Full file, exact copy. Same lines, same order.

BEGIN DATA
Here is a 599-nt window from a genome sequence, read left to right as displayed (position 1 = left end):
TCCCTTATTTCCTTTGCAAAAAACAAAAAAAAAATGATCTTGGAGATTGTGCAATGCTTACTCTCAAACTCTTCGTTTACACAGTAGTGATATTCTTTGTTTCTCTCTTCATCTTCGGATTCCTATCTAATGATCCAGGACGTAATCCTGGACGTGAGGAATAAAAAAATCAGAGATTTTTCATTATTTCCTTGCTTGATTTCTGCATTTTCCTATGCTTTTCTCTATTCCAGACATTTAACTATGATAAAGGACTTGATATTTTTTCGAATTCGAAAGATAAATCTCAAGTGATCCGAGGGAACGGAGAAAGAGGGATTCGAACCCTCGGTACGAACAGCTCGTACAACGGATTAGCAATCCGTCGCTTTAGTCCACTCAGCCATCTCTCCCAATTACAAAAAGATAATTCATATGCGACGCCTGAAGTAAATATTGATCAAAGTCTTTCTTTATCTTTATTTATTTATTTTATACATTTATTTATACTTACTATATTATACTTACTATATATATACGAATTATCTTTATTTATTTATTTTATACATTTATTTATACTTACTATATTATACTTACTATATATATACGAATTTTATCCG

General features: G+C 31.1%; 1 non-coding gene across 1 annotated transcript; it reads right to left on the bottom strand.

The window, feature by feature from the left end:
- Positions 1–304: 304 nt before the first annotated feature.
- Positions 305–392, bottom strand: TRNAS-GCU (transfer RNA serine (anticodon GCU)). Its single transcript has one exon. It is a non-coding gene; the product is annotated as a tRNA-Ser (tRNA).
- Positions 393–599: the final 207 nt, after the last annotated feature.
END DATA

Here is a 599-nt window from a genome sequence, read left to right as displayed (position 1 = left end):
TCCCTTATTTCCTTTGCAAAAAACAAAAAAAAAATGATCTTGGAGATTGTGCAATGCTTACTCTCAAACTCTTCGTTTACACAGTAGTGATATTCTTTGTTTCTCTCTTCATCTTCGGATTCCTATCTAATGATCCAGGACGTAATCCTGGACGTGAGGAATAAAAAAATCAGAGATTTTTCATTATTTCCTTGCTTGATTTCTGCATTTTCCTATGCTTTTCTCTATTCCAGACATTTAACTATGATAAAGGACTTGATATTTTTTCGAATTCGAAAGATAAATCTCAAGTGATCCGAGGGAACGGAGAAAGAGGGATTCGAACCCTCGGTACGAACAGCTCGTACAACGGATTAGCAATCCGTCGCTTTAGTCCACTCAGCCATCTCTCCCAATTACAAAAAGATAATTCATATGCGACGCCTGAAGTAAATATTGATCAAAGTCTTTCTTTATCTTTATTTATTTATTTTATACATTTATTTATACTTACTATATTATACTTACTATATATATACGAATTATCTTTATTTATTTATTTTATACATTTATTTATACTTACTATATTATACTTACTATATATATACGAATTTTATCCG

General features: G+C 31.1%; 1 non-coding gene across 1 annotated transcript; it reads right to left on the bottom strand.

The window, feature by feature from the left end:
- Positions 1–304: 304 nt before the first annotated feature.
- Positions 305–392, bottom strand: TRNAS-GCU (transfer RNA serine (anticodon GCU)). Its single transcript has one exon. It is a non-coding gene; the product is annotated as a tRNA-Ser (tRNA).
- Positions 393–599: the final 207 nt, after the last annotated feature.